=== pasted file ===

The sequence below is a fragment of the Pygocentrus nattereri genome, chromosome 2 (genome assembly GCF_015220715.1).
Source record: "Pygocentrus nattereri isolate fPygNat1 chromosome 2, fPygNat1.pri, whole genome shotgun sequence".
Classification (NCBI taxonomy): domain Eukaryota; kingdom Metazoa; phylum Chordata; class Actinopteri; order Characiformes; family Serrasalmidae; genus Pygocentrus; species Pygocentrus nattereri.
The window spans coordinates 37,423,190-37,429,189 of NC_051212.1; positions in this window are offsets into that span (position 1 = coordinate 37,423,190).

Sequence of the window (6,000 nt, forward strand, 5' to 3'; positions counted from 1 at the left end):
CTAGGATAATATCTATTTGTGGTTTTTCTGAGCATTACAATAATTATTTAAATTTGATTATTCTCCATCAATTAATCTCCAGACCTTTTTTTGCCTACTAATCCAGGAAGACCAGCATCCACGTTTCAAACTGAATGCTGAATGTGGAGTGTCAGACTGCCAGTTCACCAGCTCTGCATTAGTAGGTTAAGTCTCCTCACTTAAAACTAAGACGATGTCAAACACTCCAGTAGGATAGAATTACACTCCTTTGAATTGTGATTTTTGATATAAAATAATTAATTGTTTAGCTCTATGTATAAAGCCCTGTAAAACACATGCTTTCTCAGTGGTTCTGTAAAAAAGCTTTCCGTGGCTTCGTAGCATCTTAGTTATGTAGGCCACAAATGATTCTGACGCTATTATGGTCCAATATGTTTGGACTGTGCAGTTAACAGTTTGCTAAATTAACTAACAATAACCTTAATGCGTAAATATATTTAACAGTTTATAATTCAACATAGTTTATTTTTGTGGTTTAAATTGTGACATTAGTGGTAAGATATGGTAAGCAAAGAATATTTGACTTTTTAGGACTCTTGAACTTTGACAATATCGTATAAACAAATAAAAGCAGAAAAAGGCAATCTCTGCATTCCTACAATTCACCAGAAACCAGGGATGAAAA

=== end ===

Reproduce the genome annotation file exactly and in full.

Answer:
The sequence below is a fragment of the Pygocentrus nattereri genome, chromosome 2 (genome assembly GCF_015220715.1).
Source record: "Pygocentrus nattereri isolate fPygNat1 chromosome 2, fPygNat1.pri, whole genome shotgun sequence".
Classification (NCBI taxonomy): domain Eukaryota; kingdom Metazoa; phylum Chordata; class Actinopteri; order Characiformes; family Serrasalmidae; genus Pygocentrus; species Pygocentrus nattereri.
The window spans coordinates 37,423,190-37,429,189 of NC_051212.1; positions in this window are offsets into that span (position 1 = coordinate 37,423,190).

Sequence of the window (6,000 nt, forward strand, 5' to 3'; positions counted from 1 at the left end):
CTAGGATAATATCTATTTGTGGTTTTTCTGAGCATTACAATAATTATTTAAATTTGATTATTCTCCATCAATTAATCTCCAGACCTTTTTTTGCCTACTAATCCAGGAAGACCAGCATCCACGTTTCAAACTGAATGCTGAATGTGGAGTGTCAGACTGCCAGTTCACCAGCTCTGCATTAGTAGGTTAAGTCTCCTCACTTAAAACTAAGACGATGTCAAACACTCCAGTAGGATAGAATTACACTCCTTTGAATTGTGATTTTTGATATAAAATAATTAATTGTTTAGCTCTATGTATAAAGCCCTGTAAAACACATGCTTTCTCAGTGGTTCTGTAAAAAAGCTTTCCGTGGCTTCGTAGCATCTTAGTTATGTAGGCCACAAATGATTCTGACGCTATTATGGTCCAATATGTTTGGACTGTGCAGTTAACAGTTTGCTAAATTAACTAACAATAACCTTAATGCGTAAATATATTTAACAGTTTATAATTCAACATAGTTTATTTTTGTGGTTTAAATTGTGACATTAGTGGTAAGATATGGTAAGCAAAGAATATTTGACTTTTTAGGACTCTTGAACTTTGACAATATCGTATAAACAAATAAAAGCAGAAAAAGGCAATCTCTGCATTCCTACAATTCACCAGAAACCAGGGATGAAAA